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My Parkinson's Journey

In which Terri shares a humorous look at her journey with Parkinson's disease and Dystonia:

For me, illness and health are not opposites but exist together. Everyone has something that is challenging to them. Mine just simply has a recognizable name. My life will take a different path because of this but that's okay. Everyone has changes in their lives that create their path.  I'm learning how to enjoy whatever path I'm on.

Teddy Bears

Terri Reinhart

The appointments have begun. Chris and I will see the neurosurgeon on Wednesday and I have an MRI scheduled on Thursday. The next week, I have an appointment with a speech pathologist. Then come the appointments with the psychiatrist in December, the rehab specialist in January, and a full day neuropsych evaluation in February. When I told my good friend, Mike, that I had two doctor appointments next week that I wasn’t looking forward to, he offered to loan me his teddy bear.

 

My neurologist had told me that it would be at least 7 months before I could have the deep brain stimulation surgery; it seems to me that things are moving very quickly. Am I ready for this?

 

Take baby steps. That’s what my friend, Daemon says. Just take baby steps.

 

So, I’m working on gathering information. My friends have offered their help and, along with my husband and I, we are putting together our list of questions. Considering that my friends come from very different backgrounds, we should have quite a list. A few questions have been generated already:

 

Considering that the surgery is done under a local anesthesia and I will be awake the whole time, how much alcohol will I be allowed to consume before I go in? In other words, can I take the bottle of Bailey’s and a very long straw in the operating room?

 

What if one of the doctors says, “oops”?

 

Can I take the teddy bear in with me?

 

Oddly enough, at first I found myself thinking less about the surgery itself and began panicking about having to have my head shaved and a not terribly attractive something implanted in my chest. What will I look like after this surgery? I’ve never been overly concerned about my physical appearance, so I didn’t expect to be stressing over these aspects of the procedure. Maybe the actual brain surgery is just a little too daunting to think about yet.

 

Then there is that visit with the psychiatrist to think about. I’ve never been to a psychiatrist before and it sounds a little intimidating. What will she be asking me? I am told that she will be making sure that I have a good support system in place with my family and friends.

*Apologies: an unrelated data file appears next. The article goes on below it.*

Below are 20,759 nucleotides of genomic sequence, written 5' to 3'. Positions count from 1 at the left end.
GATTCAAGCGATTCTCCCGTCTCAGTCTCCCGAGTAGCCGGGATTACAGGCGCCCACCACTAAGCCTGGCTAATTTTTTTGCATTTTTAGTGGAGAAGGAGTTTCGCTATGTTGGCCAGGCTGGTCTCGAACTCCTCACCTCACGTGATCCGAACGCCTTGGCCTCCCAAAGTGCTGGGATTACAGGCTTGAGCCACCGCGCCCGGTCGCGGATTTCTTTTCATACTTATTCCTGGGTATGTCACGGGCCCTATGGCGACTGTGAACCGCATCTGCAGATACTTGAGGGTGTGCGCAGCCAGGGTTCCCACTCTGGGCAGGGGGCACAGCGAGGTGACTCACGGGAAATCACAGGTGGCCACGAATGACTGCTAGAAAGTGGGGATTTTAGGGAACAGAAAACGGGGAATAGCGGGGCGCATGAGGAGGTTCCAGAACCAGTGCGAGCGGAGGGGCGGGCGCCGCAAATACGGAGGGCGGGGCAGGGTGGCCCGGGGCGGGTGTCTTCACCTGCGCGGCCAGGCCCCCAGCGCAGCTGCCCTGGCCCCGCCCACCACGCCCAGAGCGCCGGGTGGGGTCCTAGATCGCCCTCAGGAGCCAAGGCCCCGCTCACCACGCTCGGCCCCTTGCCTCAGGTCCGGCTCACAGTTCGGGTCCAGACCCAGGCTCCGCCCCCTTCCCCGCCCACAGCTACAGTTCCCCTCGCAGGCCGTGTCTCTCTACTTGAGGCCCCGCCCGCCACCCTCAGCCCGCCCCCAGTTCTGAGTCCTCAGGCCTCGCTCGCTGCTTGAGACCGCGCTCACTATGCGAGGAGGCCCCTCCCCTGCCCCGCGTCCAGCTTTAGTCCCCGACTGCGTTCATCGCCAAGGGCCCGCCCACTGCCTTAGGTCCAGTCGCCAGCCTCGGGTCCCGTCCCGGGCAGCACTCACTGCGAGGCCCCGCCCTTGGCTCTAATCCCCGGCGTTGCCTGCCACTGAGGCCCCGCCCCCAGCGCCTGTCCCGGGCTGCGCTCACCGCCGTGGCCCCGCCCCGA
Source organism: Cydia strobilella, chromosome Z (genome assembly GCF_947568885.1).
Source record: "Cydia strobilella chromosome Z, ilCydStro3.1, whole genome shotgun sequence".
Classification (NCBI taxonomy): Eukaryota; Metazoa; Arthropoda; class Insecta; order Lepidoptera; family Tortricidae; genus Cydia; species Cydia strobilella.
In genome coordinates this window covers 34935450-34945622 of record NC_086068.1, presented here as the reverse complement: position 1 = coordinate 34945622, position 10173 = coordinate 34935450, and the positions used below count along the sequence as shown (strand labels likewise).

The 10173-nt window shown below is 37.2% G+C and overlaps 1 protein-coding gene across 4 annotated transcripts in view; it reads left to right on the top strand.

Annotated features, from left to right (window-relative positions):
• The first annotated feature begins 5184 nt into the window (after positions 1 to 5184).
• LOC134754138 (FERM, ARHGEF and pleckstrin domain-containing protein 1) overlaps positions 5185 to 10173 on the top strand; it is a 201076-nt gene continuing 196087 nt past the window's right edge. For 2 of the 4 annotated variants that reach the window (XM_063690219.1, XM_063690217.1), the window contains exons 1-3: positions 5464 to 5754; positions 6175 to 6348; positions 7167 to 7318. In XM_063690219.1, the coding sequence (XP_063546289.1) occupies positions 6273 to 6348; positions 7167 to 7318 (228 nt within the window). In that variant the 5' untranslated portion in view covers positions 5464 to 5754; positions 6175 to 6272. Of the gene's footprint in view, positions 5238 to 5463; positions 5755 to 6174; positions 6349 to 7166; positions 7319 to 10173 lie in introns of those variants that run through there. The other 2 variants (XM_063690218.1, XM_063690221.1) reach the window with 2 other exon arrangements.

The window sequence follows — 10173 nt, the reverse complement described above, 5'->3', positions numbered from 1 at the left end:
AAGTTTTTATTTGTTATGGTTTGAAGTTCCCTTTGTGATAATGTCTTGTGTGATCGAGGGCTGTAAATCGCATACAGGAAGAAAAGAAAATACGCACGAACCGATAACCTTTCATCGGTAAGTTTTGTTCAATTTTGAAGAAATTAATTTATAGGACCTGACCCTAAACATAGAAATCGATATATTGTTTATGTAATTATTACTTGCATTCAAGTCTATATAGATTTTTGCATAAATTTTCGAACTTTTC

I know I have good friends who will always be there for me, as I hope I will always be there for them. They make me laugh and make me cry. We talk for hours about everything and anything. And yes, they do get angry with me from time to time and, as I have requested, they let me know when I’m out of line. They take that request very seriously. I have one friend who sings with me and, delightfully, I had numerous friends who offered to continue giving me kisses, even if I drool!

 

I think what scares me the most about this surgery is the fact that it will change me. And hey, I actually like who I am right now! Change might be inevitable, and sometimes life changes happen quickly, but usually the changes in ourselves happen a bit more slowly. I really don’t want ME to change suddenly. I have my own, clear perception of who I am. My appearance is part of that as is the way I walk and talk, the things I like or don’t like, how I respond to other people, and a million other little things. Even my Parkinson’s is part of that. I’ve grown more or less comfortable with my Parkinson’s disease. I know what it does to me and, even if I don’t always enjoy it, at least it’s familiar. It’s part of who I am. Who will I be after the surgery?

 

If this were a decision that just affected me, I might be tempted to just go along and not even consider doing anything more. I’m fine the way I am and, well, if things become harder to deal with, at least it will come on slowly. I’ll get used to it. But, of course, it’s not just all about me. I need to be fair to my husband and my children. I owe it to them to do what I can, and if brain surgery is what it takes for me to continue functioning, stay upright for more years and be more present to my family, then maybe it’s a good thing.

 

Baby steps: I have made one decision. There is a lot I can't control about this, but what I can do, I will.  If I am to have my head shaved, I will begin growing out my hair now. Before the surgery, I will arrange to have my hair braided in lots and lots of tiny braids. Then I will cut them off and create a scarf-with-hair. I know how to do this. If it looks like I need more braids, perhaps I will have a few friends who would be willing to donate a tiny braid or two. Wouldn’t this be cool?! I could have all different colors! I’ll have to ponder this. How does one politely ask for a lock (or a braid) of someone’s hair?

 

For now, however the surgery might change me; I wouldn’t change anything about my life. Despite my Parkinson’s, and in some ways, because of my Parkinson’s, I feel like the luckiest person on the planet. Realistically, whether I have the surgery or not, I will change. That’s just one of those things about being human and being alive. Having Parkinson’s just adds its own quirks. I am so, so lucky. I have my family and the best friends anyone could hope for.

 

But, I think I will borrow that teddy bear, just in case I need it.